Docker with Supervisor: Running multiple processes in a container

26 feb 2024 2 min di lettura
Docker with Supervisor: Running multiple processes in a container
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In the world of containerization, Docker has revolutionized the way developers build, deploy, and run applications. Docker containers encapsulate all the dependencies needed to run an application, making it easy to deploy it across different environments in a consistent manner. However, managing multiple processes within a single Docker container can be complex. This is where the Supervisor comes in.

What is the Supervisor?

Supervisor is a client/server system that allows users to monitor and control a variety of processes on UNIX-like operating systems. It is especially useful for managing complex applications where multiple processes need to run at the same time. Supervisor provides a robust and reliable way to ensure that these processes are started, stopped, and restarted as needed.

Traditionally, Docker containers are designed to run a single process. While it is possible to run multiple processes within a container using tools like systemd or init, this goes against the fundamental design principles of Docker. Additionally, manually managing these processes can be complex and error-prone.

A common approach to address this challenge is to run a process manager like Supervisor inside the Docker container. The supervisor acts as a watchdog, ensuring that all necessary processes are running and restarting them if they fail.

How to use Supervisor with Docker

Integrating Supervisor with Docker is simple. You can install Supervisor directly in your Docker container or create a separate container specifically for running Supervisor. Here is a basic example of how to use Supervisor with Docker:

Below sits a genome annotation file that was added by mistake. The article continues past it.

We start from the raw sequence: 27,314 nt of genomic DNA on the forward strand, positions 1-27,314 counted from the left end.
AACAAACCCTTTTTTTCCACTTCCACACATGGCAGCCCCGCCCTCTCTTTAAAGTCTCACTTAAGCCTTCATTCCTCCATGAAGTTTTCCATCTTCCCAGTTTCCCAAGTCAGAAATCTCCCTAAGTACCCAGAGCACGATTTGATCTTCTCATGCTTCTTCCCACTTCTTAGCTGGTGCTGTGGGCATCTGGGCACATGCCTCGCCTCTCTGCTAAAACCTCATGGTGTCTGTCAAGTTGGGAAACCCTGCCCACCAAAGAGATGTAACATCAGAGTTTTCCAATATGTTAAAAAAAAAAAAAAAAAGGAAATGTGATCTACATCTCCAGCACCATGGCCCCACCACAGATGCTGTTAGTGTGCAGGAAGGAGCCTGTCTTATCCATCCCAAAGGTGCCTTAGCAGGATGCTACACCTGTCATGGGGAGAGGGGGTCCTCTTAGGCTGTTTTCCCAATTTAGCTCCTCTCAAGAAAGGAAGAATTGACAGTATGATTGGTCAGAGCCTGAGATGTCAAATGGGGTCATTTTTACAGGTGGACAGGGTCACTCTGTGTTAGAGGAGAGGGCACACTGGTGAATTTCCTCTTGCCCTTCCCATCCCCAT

1. Create a supervisor configuration file: Define a configuration file (typically named supervisord.conf) that specifies the processes you want to manage. This file must be placed in a location that Supervisor can access within the container.
  2. Install Supervisor - If you are creating a separate Supervisor container, you will need to install Supervisor as part of your Dockerfile. You can use package managers like apt or yum to install Supervisor and any dependencies.
  3. Start Supervisor - Once Supervisor is installed, you can start it manually or as part of the container startup process. Supervisor will read the configuration file and start monitoring the specified processes.
  4. Run your application: Finally, launch your application inside the Docker container. The supervisor will ensure that all necessary processes are running and handle any errors that occur.

A practical example


Clone this repository to your local computer:

git clone

Navigate to the cloned repository directory:

cd docker-supervisor

Build the Docker image:

docker build -t docker-supervisor.

Run the Docker container:

docker run -d -p 80:80 docker-supervisor

You should now have a Docker container running PHP-FPM with Apache managed by Supervisor. You can access the Apache web server by going to http://localhost in your web browser.


Managing multiple processes within Docker containers can be complex, but tools like Supervisor make it much easier. By using Supervisor to oversee the lifecycle of your application processes, you can ensure greater reliability, fault tolerance, and ease of management. Whether you're using a simple web server or a complex microservices architecture, Supervisor provides the flexibility and control you need to keep your application running smoothly in a containerized environment.

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